“When despair for the world grows in me and I wake in the night at the least sound in fear of what my life and my children’s lives may be, I go and lie down where the wood drake rests in his beauty on the water, and the great heron feeds. I come into the peace of wild things who do not tax their lives with forethought of grief. I come into the presence of still water. And I feel above me the day-blind stars waiting with their light. For a time I rest in the grace of the world, and am free.

Wendell Berry, National Humanities Medal Winner, Author, Farmer, Activist, Christian, Kentuckians for the Commonwealth Member

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Today’s the last day…

Today is the last day that you’ll be able to donate as part of the Appalachian Voyage to help lift our friends and their families from the mud and mire surrounding mountaintop removal coal mining. Remember that all donations are tax deductible and we thank you in advance for your generosity.

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Going soft…

This morning at the gym I realized that my feet are going soft already and the Appalachian Voyage seems like it’s a dream, it wasn’t long ago but it seems like a lifetime. With that said the fundraiser for the affected in Appalachia ends tomorrow and they need all the help that they can get. What’s more is that this money isn’t a handout , it goes to empowering the affected people to change the system and making sure that what’s going on can’t ever happen again. So often “helping” hurts, it’s only putting a band-aid on the problem; I can guarantee you that Kentuckians For The Commonwealth/Kentucky Coalition aren’t into band-aids, they’re fighting for a cure!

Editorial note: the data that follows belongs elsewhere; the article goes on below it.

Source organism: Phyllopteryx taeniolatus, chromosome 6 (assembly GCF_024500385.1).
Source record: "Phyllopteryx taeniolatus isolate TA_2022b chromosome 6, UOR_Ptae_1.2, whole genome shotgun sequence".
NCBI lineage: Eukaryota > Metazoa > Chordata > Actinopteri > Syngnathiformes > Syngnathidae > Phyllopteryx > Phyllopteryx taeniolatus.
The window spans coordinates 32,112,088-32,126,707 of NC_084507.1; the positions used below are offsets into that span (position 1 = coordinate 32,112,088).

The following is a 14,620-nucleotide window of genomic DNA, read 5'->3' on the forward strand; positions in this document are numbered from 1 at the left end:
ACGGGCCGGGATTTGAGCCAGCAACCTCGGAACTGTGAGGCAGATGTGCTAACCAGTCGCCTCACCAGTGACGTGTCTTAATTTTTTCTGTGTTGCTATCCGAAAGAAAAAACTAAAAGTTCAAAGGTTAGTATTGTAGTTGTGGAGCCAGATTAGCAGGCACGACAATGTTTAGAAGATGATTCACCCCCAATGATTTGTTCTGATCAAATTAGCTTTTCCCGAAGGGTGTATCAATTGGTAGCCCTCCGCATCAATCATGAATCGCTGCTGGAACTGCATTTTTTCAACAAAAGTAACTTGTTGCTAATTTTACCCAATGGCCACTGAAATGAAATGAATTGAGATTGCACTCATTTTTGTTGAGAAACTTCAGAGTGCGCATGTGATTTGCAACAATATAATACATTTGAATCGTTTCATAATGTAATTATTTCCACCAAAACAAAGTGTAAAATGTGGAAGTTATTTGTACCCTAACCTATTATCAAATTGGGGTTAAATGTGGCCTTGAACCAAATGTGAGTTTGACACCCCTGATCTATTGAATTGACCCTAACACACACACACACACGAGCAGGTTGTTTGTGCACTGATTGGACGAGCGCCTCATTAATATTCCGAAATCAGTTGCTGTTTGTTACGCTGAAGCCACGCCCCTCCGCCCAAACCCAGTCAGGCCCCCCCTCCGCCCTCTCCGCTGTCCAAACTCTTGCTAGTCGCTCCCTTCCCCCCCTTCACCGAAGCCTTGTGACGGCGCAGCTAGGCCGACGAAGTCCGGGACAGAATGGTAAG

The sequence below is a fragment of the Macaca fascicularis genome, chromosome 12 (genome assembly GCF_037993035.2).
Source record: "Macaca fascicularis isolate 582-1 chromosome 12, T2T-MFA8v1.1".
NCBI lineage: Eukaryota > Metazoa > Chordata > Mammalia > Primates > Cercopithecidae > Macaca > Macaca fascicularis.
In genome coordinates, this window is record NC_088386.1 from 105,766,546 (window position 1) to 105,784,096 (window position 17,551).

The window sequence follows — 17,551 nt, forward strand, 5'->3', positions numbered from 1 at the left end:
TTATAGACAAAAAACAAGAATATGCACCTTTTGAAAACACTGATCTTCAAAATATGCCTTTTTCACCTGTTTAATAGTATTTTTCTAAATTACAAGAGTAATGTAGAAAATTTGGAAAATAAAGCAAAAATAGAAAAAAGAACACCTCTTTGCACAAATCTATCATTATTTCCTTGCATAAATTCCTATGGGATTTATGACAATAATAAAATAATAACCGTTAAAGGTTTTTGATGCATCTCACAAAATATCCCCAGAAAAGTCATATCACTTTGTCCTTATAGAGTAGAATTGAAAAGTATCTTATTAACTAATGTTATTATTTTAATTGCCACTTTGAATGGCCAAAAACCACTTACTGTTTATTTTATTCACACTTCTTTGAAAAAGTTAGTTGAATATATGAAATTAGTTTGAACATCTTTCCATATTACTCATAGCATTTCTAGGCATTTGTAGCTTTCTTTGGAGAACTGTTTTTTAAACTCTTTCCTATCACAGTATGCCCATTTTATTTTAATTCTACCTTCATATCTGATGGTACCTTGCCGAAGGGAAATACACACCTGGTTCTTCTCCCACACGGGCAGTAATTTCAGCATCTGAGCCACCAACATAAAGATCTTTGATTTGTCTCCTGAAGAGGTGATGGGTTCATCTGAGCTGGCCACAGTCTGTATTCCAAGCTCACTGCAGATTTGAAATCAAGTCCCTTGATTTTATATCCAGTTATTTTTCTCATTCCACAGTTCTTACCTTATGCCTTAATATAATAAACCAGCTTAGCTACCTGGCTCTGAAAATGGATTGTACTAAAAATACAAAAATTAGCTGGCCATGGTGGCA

Please give here:

We also took video of some friends who experience devastating consequences based on Mountain Top Removal in Eastern, KY.  We apologize for the terrible sound quality in advance. But, if you listen closely, you can hear everything that is said.

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9 days

A lot can happen in 9 days.

This past June, two American students from the University of Wisconsin studying abroad in New Zealand were rescued after surviving  9 days trapped in the wilderness by a snow storm.  They survived on trail mix, rice and soaking in a hot spring.

It took 9 days for Marvel’s “The Avengers” film to surpass the total gross dollars earned by “The Dark Night Rises”.

Workers in China even built a high rise structure in just 9 days!

We have 9 days to raise $235 before our Razoo site expires.  Christian hiked nearly 1,800 miles with a purpose.  We have friends who live in the mountains of Kentucky who cannot drink their water.   We have friends who are Coal Miners who cannot breathe the air on their own homesteads. We have friends whose families have owned land for centuries, who’s children are moving away because there are no other employment opportunities.  They are in search of safer living conditions and jobs that will feed their families.

Christian walked to do something about it.  His walk was not in vain.

We are asking that you please visit and donate towards this cause.  If you have followed us on this journey…you have seen Christian’s  dedication.  You have heard the stories.  You have laughed.  You have cried.  Now, we ask that you become a tangible part of this story by partnering with to help our friends.

In just 9 days, we can make a difference.

Christian and Tanya Torp

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There and Back Again

I received  the following voicemail from from my husband on Friday October 12, 2012: